Long-time volunteer, Ernie Ellison, worked in the Special Collections of The Filson Historical Society many years ago. After his death, the family offered The Filson the opportunity to purchase items from his personal collection. It was an offer that curator Jim Holmberg was quick to accept. “Ernie had a large assortment of books, photographs, maps, and documents that spanned many subject areas, including travel, geology, biographies, medicine, Kentucky history, and more. The items selected enrich our collection through their topics or rarity. We’re very grateful to the Ellison family for this opportunity to expand our resources.”
Among the 160+ books acquired were several excellent additions to our medical collection. One, in particular, stood out to me: Woman: Her Diseases and Remedies. A Series of Letters to his Class, by Charles D. Meigs, M.D. This 1859 textbook describes in graphic detail many of the medical conditions experienced by women, particularly regarding reproductive organs. I had no idea that medical knowledge about women had advanced so much by 1859. In my studies of the social history of women during the mid 19th century, invalidism, hysteria, and melancholy appeared to be the primary diagnoses of women’s ailments. It was very enlightening to learn that doctors of the era were as aware of a woman’s physical condition as they were of her supposed mental state.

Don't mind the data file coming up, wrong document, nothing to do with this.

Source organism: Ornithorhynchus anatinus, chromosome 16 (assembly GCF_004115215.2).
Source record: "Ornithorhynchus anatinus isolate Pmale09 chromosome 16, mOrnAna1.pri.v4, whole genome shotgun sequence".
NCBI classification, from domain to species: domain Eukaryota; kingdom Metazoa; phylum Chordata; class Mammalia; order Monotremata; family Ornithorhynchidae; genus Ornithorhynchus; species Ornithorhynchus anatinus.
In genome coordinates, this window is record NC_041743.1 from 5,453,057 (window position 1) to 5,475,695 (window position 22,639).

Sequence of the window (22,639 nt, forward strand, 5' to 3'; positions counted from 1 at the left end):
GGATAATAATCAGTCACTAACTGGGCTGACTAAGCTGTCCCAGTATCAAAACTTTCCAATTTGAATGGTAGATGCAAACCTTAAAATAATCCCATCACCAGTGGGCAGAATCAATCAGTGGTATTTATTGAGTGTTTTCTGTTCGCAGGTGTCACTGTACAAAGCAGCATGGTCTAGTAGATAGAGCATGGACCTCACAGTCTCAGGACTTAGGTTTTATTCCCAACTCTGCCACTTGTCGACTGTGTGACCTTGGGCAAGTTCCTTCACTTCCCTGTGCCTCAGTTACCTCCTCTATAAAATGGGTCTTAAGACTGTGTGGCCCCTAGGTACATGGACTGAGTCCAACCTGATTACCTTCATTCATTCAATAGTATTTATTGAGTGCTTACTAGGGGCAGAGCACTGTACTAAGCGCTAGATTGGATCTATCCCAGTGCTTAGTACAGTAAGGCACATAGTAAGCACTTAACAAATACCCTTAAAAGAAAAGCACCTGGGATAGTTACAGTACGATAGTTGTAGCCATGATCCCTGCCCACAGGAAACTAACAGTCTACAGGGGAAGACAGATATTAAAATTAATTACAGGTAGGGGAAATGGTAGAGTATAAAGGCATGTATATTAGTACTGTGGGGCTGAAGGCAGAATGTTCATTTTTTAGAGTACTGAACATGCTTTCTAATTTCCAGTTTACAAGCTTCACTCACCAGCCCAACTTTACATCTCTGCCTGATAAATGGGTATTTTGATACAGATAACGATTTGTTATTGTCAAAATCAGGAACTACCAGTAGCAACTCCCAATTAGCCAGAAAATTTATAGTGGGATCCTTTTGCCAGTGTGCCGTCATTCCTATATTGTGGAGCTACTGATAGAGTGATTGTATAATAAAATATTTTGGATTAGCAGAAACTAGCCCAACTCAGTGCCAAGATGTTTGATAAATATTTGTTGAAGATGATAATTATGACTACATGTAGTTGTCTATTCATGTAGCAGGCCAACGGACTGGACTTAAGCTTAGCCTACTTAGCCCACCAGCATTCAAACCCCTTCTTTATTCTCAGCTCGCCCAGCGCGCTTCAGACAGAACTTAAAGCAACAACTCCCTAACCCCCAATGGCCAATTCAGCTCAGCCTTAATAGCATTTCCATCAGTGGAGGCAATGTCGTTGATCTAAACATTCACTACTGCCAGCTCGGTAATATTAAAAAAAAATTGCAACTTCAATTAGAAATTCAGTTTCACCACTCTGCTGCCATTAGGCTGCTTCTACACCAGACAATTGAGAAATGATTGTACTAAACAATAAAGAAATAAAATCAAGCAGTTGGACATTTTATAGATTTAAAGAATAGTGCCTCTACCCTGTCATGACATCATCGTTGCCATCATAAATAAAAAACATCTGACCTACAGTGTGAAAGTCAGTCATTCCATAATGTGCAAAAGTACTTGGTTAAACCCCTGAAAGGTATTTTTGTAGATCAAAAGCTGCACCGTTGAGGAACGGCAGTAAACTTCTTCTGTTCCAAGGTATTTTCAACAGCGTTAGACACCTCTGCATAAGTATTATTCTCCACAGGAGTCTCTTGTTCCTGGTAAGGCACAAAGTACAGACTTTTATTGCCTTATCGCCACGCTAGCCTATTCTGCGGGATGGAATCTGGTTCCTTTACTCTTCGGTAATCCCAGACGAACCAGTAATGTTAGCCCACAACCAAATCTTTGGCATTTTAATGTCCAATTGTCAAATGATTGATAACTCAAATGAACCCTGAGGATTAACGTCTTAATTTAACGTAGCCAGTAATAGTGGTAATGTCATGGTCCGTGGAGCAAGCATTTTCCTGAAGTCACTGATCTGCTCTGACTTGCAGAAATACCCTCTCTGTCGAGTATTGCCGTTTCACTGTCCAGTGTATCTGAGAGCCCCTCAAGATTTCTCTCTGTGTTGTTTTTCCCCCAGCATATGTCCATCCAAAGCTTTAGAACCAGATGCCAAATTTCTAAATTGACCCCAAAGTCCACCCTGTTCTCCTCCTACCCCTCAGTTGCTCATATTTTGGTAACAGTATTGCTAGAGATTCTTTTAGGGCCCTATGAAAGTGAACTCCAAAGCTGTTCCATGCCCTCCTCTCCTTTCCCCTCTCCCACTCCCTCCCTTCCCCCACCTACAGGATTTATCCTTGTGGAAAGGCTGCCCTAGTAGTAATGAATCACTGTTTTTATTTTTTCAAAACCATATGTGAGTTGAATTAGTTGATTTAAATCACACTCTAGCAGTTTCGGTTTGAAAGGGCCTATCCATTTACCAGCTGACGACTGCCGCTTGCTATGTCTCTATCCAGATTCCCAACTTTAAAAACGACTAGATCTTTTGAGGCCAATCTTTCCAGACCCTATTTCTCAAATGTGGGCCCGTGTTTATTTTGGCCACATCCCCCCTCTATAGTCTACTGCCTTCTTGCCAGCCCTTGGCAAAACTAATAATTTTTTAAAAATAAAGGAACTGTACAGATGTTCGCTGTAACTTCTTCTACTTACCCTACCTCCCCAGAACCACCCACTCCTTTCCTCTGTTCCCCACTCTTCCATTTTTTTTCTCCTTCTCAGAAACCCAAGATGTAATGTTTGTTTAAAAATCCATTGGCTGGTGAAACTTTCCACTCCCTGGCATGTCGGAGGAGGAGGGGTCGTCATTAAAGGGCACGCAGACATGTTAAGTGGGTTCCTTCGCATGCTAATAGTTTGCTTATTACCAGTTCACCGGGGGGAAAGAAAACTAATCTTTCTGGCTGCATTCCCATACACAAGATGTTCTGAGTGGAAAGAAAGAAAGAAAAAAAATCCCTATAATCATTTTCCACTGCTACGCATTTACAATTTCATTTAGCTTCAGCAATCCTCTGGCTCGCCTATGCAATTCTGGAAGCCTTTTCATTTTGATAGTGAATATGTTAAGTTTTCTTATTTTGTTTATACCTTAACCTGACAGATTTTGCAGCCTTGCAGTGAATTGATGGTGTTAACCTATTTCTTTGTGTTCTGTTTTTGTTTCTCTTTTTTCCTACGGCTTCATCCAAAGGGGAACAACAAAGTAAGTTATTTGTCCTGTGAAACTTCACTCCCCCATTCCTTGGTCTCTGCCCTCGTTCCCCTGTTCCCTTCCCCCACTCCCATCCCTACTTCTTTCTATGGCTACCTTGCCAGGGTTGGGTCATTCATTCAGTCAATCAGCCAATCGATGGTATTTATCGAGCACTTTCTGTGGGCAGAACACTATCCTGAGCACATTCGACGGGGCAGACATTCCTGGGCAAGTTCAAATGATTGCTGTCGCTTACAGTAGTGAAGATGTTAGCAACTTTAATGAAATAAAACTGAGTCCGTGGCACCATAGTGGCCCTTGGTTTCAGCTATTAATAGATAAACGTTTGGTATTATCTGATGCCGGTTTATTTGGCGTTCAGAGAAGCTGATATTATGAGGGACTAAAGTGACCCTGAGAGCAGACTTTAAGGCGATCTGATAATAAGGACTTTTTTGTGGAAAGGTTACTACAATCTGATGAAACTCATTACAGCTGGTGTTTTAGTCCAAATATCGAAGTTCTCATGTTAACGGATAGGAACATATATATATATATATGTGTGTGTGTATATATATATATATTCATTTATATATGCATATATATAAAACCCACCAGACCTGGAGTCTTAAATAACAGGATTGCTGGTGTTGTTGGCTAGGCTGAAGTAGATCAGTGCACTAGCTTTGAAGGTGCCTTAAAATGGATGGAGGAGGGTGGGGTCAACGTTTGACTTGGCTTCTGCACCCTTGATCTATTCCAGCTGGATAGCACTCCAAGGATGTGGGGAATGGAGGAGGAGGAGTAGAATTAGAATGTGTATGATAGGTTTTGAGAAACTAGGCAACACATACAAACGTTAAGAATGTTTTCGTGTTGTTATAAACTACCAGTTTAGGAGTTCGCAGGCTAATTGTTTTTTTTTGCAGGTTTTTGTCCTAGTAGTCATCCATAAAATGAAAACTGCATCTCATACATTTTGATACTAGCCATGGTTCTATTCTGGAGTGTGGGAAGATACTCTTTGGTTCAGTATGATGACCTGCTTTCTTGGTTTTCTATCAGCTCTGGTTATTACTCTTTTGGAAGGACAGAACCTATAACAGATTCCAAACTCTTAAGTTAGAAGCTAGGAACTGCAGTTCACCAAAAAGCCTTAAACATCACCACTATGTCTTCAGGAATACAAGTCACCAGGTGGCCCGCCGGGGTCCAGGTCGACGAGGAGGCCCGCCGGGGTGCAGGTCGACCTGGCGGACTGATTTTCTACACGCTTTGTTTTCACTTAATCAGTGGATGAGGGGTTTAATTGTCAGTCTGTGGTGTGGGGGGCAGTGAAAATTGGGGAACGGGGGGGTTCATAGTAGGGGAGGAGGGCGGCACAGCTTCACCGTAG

Before I give the impression that the mental state was not emphasized, let me say that there is an entire chapter on Hysteria. What surprised me about the chapter was the fact that Dr. Meigs suggested that hysteria could be experienced by men as well as women, thus questioning the origins of the condition as being not from the womb, as had been previously thought, but from some other source.
You never know what you’ll find or learn about at The Filson!